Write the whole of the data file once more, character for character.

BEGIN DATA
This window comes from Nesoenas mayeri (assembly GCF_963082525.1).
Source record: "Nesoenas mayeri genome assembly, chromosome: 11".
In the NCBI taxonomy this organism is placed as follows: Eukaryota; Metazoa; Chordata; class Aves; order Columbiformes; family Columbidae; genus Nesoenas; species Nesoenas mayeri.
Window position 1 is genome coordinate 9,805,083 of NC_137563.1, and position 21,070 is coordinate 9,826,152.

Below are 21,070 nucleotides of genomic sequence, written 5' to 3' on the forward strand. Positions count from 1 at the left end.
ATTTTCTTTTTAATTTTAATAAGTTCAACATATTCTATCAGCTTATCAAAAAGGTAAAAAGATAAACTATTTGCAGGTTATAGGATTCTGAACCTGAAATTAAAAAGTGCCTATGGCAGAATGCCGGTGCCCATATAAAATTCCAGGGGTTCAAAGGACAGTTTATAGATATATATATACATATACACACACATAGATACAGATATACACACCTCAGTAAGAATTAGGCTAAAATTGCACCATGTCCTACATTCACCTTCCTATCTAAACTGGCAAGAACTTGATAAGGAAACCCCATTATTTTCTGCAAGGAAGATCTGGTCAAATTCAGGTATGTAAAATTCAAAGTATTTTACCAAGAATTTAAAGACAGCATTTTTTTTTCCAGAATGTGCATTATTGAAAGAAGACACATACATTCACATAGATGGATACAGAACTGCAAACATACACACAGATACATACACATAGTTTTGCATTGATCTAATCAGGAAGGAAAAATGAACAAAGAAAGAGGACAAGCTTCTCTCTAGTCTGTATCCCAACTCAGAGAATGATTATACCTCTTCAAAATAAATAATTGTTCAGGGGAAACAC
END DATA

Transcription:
This window comes from Nesoenas mayeri (assembly GCF_963082525.1).
Source record: "Nesoenas mayeri genome assembly, chromosome: 11".
In the NCBI taxonomy this organism is placed as follows: Eukaryota; Metazoa; Chordata; class Aves; order Columbiformes; family Columbidae; genus Nesoenas; species Nesoenas mayeri.
Window position 1 is genome coordinate 9,805,083 of NC_137563.1, and position 21,070 is coordinate 9,826,152.

Below are 21,070 nucleotides of genomic sequence, written 5' to 3' on the forward strand. Positions count from 1 at the left end.
ATTTTCTTTTTAATTTTAATAAGTTCAACATATTCTATCAGCTTATCAAAAAGGTAAAAAGATAAACTATTTGCAGGTTATAGGATTCTGAACCTGAAATTAAAAAGTGCCTATGGCAGAATGCCGGTGCCCATATAAAATTCCAGGGGTTCAAAGGACAGTTTATAGATATATATATACATATACACACACATAGATACAGATATACACACCTCAGTAAGAATTAGGCTAAAATTGCACCATGTCCTACATTCACCTTCCTATCTAAACTGGCAAGAACTTGATAAGGAAACCCCATTATTTTCTGCAAGGAAGATCTGGTCAAATTCAGGTATGTAAAATTCAAAGTATTTTACCAAGAATTTAAAGACAGCATTTTTTTTTCCAGAATGTGCATTATTGAAAGAAGACACATACATTCACATAGATGGATACAGAACTGCAAACATACACACAGATACATACACATAGTTTTGCATTGATCTAATCAGGAAGGAAAAATGAACAAAGAAAGAGGACAAGCTTCTCTCTAGTCTGTATCCCAACTCAGAGAATGATTATACCTCTTCAAAATAAATAATTGTTCAGGGGAAACAC